I measure my life in two periods: before and after elote. You may know it by another name—Mexican street corn, etc.—but by any other name it is still…well, sweet. Really effing sweet, as in, excellent. I was predisposed to loving corn on the cob by my Midwestern upbringing, but not until I’d had it slathered in mayo, rolled in salty cotija cheese, and spiked with chili and lime did I understand its fullest potential. Corn on the cob is to summer as elote is to Hot Girl (or Boy) Summer.
Elote is a study in contrasting flavors and how they come together to achieve perfection in a single bite: sweet, salty, tangy, and spicy elements all working in harmony. Not to mention the ideal expression of how food can feel; not emotionally, I mean, how textures also work in contrast to create sensations that make a person long for the next bite, even mid-mouthful from the previous bite. The juicy bursts of individual corn kernels dancing with the richness of mayo, politely interrupted by cheese granules while you salivate from just the softest hint of lime…Did I mention that I really love elote?
And here’s the thing. Like other iconic foods such as pizza and cheeseburgers, elote can be transformed from a simple corn on the cob preparation to just about any other type of dish. Moreover, it really should be, so you can enjoy it nonstop while pretending what you crave is variety. Here are 11 elote recipes to help you get more of it in your life this season.
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Here it is, in all of its traditional on-the-cob glory. Even from vendor to vendor there are slight variations to the dish, and all of them welcome: cayenne versus chili powder versus hot sauce; cotija or queso fresco; mayonnaise or butter. Scallions and cilantro are also sometimes invited to the dance. Here, a little garlic is added to the mix for an additional aromatic element. Get our Grilled Corn with Cayenne, Lime, and Cotija recipe.
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What do you get when you take the elements of elote off of the cob, add some peppers for a nice touch, put it in a pastry shell, and bind it with a little egg? You get an excuse to have elote for breakfast. There’s an egg! Get the Mexican Street Corn Tart recipe.
Trader Joe’s made all of our dreams come true TWICE. First, with Everything but the Bagel Seasoning, and then, in an even more inspired move, IMHO, with Everything but the Elote Seasoning, making it easier than ever to turn anything into a Mexican corn flavor explosion. And here, just to one-up even themselves, Trader Joe’s offers an elote pancake recipe. Can I emphasize this enough? More elote for breakfast! Get the Elote Jalapeño Cornbread Pancakes recipe.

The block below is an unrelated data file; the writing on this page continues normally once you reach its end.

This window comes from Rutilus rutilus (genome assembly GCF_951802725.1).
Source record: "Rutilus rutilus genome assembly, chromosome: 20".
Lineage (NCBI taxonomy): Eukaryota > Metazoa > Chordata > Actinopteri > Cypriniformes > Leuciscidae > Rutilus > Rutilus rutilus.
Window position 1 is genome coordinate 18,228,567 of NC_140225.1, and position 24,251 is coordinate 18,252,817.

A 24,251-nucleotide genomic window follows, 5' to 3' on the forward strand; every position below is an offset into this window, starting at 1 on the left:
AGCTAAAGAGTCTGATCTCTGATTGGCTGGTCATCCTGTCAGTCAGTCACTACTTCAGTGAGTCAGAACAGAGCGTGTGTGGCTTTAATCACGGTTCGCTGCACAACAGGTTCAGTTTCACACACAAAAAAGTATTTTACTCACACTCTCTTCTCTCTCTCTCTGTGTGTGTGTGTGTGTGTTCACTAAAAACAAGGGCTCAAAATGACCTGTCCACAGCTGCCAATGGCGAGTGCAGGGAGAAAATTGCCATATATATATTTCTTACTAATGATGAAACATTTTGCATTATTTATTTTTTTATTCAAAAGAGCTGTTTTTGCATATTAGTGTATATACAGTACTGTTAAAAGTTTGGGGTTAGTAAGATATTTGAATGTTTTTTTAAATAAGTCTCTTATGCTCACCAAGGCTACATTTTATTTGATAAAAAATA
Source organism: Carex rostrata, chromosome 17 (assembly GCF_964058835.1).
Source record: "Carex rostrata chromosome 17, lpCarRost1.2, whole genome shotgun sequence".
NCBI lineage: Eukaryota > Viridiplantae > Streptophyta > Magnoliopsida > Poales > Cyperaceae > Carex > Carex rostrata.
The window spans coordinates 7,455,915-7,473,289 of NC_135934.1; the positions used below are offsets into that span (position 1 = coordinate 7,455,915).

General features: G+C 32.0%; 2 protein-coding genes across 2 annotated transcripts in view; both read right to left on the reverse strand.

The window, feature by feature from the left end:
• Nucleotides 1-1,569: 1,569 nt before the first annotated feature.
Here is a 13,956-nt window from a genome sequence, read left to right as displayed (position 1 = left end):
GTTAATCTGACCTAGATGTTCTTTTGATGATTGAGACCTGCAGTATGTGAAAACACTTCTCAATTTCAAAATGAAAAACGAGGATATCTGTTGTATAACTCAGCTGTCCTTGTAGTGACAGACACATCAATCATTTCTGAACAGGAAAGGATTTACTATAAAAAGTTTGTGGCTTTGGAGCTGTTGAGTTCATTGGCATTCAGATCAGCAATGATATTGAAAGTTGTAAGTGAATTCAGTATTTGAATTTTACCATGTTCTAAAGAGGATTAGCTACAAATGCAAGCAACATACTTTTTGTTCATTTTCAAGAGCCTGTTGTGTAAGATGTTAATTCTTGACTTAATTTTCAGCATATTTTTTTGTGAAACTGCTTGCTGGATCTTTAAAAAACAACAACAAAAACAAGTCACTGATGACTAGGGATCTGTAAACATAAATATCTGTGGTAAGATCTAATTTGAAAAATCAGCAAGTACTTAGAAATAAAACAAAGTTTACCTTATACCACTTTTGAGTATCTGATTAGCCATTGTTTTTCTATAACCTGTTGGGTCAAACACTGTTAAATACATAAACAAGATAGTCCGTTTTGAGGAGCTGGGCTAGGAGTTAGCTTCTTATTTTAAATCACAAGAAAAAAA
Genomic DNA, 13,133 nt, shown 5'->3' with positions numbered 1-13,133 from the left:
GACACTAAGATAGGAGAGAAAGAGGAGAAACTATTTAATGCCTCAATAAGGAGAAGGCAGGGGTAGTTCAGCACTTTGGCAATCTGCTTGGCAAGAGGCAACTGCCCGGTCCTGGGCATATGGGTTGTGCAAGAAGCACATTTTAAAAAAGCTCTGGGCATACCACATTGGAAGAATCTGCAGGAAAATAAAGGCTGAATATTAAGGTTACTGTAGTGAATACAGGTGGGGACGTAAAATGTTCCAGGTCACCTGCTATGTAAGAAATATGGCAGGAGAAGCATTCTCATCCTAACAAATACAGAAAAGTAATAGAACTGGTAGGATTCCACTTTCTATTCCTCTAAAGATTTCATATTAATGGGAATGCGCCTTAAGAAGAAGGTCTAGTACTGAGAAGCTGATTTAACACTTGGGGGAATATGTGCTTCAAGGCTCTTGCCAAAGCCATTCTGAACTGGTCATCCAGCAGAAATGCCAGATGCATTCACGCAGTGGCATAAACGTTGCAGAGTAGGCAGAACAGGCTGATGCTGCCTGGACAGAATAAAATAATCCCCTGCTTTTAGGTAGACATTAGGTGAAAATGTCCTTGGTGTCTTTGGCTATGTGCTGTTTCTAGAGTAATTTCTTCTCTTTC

Trader Joe's Everything But The Elote Seasoning Blend, $8.09 from Amazon
I hereby turn my back on all other forms of hush puppies,* now that I know that these delightful little corn nuggets are achievable in elote form. (*This is likely false, but still, ELOTE HUSH PUPPIES amirite?) Get the Elote Fritters recipe.
A deviled egg is the perfect blank slate into which any manner of dish can be transformed, including, obviously, elote. A little red onion here is a nice, colorful touch, combining two of my favorite picnic foods into one. Get the Mexican Street Corn Deviled Eggs recipe.
Elote screams of barbecues, beaches, picnics, summer, and generally speaking, nice weather. But that’s no reason you can’t enjoy it on a cold or rainy day, especially when its remarkable flavors come together in comforting soup form. Get the Mexican Street Corn Soup recipe.
Purists may insist that elote belongs only on the cob, but this simple salad version, which just makes it all forkable, will surely be appreciated by your dentally challenged friends and family. Get the Elote Corn Salad recipe.
The word “casserole” always evokes something potlucky and wholesome. Here, it serves as an excuse to add sour cream to your elote, so you can be the judge as to whether that makes it more or less so. Get the Mexican Street Corn Casserole recipe.
Anything worth eating is worth eating in dip form, and in case I’ve been somehow remiss in delineating the worthiness of elote up to this point…no, that’s not possible. Here’s a way to enjoy elote with some tortilla chips for that outstanding corn on corn action. Get the Mexican Corn Dip recipe.
Born from an attempt to use up leftover elote from a barbecue (AS IF) this is as inspired a grilled cheese recipe as I have ever witnessed. Elote and chorizo and pepper jack…oh, my. Get the Mexican Corn Chorizo Grilled Cheese recipe.
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